Saturday, May 27, 2023

The Shower Wall Saga

 This is one story I dislike recalling. It certainly was not a pleasant time for all, especially since it will be forever linked in my memory with botched dental work. 

Early on in the construction, I had visited another town and picked up a few boxes of tile, trim pieces, etc. for this bathroom. We decided to do a subway tile half-wall and I think we were going to take it in tor the shower area (since my husband did not want a cheapo plastic shower surround). I was too eager to buy materials back then and had a lack of experience shopping for tile. The box of subway tiles was in the way here, in the way there, and by the time we were ready for them to be installed, we made a frustrating discovery: they were off-white and the bathtub was arctic-white. The subway tiles and the rest of the room were not playing well together! The subway tiles made the gray tile floor look green, the white tub made the subway tiles look yellow... and there weren't enough tiles anyway as we had made some adjustments to the plans. Hours spent shopping to match them, but no luck. Too late to return those tiles. They were banished to the attic after a failed Craigslist attempt to get rid of them. (Anyone need a few off-white subway tiles?)

After some time talking it through, I was allowed to go to Lowe's and pick out a slap-it-in plastic tub surround (yay!). I wasn't fond of the idea of tiles in the shower anyway because of the maintenance. So I went happily on my way, only to be told by one of the better employees in the plumbing department that I couldn't have a plastic shower surround. What?! He said that no surround would work with the tub we bought! And upon measuring the space, the boys found that it would not fit, and furthermore the walls were not true. They were out in ALL directions.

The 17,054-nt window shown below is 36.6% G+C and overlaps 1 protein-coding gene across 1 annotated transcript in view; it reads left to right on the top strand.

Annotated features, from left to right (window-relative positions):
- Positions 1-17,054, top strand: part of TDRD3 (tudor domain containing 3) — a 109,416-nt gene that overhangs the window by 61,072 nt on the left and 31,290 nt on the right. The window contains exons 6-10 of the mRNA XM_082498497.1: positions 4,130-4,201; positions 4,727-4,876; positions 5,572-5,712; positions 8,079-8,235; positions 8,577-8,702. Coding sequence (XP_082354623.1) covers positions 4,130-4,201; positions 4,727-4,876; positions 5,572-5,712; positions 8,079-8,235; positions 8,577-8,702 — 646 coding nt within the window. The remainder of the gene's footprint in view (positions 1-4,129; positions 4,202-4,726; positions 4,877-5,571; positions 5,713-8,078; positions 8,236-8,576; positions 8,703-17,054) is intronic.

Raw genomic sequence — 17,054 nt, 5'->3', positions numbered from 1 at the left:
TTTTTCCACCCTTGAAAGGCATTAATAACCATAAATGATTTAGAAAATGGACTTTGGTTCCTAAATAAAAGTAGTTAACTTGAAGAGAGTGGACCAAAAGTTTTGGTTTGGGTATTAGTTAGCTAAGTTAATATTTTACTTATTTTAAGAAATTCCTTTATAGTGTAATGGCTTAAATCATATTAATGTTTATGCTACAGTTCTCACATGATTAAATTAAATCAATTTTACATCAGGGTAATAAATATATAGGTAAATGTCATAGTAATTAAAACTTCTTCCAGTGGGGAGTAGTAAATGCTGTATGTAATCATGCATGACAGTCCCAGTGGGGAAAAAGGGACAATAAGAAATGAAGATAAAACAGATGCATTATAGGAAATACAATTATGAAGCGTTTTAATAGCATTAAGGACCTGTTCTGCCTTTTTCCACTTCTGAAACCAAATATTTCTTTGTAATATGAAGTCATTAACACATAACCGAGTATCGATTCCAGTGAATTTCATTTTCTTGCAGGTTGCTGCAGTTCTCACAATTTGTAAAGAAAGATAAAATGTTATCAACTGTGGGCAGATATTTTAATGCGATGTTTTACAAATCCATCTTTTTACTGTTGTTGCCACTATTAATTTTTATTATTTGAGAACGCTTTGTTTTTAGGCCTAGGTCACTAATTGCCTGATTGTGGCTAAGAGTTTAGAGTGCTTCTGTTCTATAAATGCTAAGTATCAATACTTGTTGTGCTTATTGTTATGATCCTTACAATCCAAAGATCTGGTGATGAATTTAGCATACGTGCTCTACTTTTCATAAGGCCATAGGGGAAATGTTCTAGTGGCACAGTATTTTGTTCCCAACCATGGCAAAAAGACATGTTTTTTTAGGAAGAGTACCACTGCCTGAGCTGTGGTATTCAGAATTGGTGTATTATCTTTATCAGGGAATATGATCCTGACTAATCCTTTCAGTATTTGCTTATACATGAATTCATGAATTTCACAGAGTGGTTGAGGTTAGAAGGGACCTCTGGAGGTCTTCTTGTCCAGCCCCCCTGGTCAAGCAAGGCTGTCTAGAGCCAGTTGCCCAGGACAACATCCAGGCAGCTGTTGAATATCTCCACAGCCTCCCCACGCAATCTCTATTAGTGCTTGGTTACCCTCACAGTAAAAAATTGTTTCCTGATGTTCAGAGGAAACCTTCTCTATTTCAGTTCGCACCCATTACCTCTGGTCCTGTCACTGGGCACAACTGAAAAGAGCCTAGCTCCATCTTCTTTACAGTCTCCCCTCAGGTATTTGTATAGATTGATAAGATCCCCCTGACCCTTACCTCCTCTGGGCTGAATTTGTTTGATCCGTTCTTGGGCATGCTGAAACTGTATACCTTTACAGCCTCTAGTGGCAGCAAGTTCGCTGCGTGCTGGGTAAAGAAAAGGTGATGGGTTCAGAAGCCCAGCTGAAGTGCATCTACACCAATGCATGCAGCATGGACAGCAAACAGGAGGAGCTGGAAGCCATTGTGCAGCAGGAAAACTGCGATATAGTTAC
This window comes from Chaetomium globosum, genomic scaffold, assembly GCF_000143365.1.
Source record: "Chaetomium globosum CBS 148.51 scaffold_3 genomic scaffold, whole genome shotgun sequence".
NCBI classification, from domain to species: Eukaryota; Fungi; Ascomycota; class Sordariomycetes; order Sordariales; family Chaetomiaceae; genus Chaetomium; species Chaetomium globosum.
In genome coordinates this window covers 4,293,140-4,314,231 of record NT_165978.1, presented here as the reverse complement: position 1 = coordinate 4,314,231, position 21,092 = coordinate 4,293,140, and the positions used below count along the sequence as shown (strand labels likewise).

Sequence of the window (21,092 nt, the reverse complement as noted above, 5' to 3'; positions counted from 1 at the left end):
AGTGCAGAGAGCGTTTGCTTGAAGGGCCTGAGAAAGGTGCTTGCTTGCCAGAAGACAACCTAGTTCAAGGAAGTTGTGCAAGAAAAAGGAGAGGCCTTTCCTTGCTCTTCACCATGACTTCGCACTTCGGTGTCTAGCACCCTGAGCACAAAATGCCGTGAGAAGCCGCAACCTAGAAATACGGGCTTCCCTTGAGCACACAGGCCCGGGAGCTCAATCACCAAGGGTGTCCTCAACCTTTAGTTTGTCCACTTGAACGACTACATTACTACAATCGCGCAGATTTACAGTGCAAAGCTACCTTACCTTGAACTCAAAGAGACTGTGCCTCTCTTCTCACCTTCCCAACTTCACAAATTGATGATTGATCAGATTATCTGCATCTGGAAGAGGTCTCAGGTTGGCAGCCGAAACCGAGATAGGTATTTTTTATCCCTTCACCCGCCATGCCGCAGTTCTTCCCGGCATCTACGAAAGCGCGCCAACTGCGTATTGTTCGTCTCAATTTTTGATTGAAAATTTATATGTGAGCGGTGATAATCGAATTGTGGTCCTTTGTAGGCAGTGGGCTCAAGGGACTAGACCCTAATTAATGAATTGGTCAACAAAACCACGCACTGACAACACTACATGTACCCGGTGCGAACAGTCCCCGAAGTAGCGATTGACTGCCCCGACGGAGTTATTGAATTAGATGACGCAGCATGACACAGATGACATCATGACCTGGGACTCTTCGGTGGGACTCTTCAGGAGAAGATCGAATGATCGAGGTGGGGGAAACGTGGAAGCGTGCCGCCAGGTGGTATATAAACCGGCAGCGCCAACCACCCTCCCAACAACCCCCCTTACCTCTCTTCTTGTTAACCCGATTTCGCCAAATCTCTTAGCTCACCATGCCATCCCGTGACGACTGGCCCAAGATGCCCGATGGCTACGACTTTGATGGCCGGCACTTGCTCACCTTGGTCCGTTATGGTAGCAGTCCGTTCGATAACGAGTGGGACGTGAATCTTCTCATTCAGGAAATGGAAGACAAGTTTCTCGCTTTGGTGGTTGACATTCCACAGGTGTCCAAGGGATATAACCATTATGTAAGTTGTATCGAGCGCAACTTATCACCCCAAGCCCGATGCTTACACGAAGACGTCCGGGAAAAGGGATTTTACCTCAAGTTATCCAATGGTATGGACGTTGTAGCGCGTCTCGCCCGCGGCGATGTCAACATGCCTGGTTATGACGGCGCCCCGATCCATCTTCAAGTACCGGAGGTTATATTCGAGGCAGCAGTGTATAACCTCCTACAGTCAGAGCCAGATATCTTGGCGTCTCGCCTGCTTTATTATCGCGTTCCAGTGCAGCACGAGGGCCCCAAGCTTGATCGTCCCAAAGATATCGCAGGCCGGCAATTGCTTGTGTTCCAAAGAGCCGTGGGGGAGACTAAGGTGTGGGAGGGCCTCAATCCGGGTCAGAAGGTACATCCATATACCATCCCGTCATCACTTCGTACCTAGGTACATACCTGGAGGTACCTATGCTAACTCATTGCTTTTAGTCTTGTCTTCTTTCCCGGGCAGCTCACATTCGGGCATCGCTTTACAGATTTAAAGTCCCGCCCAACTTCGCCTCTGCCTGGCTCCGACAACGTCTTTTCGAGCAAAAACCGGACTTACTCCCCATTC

We spent hours researching and contemplating our options. Epoxy walls? Cedar slats?  We decided that on a tile surround after all. I knew one thing: I wanted the largest-format tile I could get to minimize grout lines on the shower walls. I was on the hunt for HUMONGOUS tile. If we could do this with THREE tiles that would be great (did you know tile comes 2 feet by 5 feet? and larger?). The least scrubbing we had to do, the better. Somehow during all this decision making, the tile plan crept out of the shower area and a new design was considered: a complete floor-to-ceiling tile wall!  

Although the tiles in the photo were pretty, we decided gray was too dark and would make the room look like a concrete prison. It would have to be white. Have you ever tried to match up whites? From different companies? From tile to clothing to paper, it is a frustrating experience!

By now you long time readers know that tile shopping became a regular part of my life.  I was wearing out the lovely salesladies at the local tile shop. Selection was stale at Lowe's and other places were too expensive. ReStore only had so many that matched. Would the quest for tile ever end???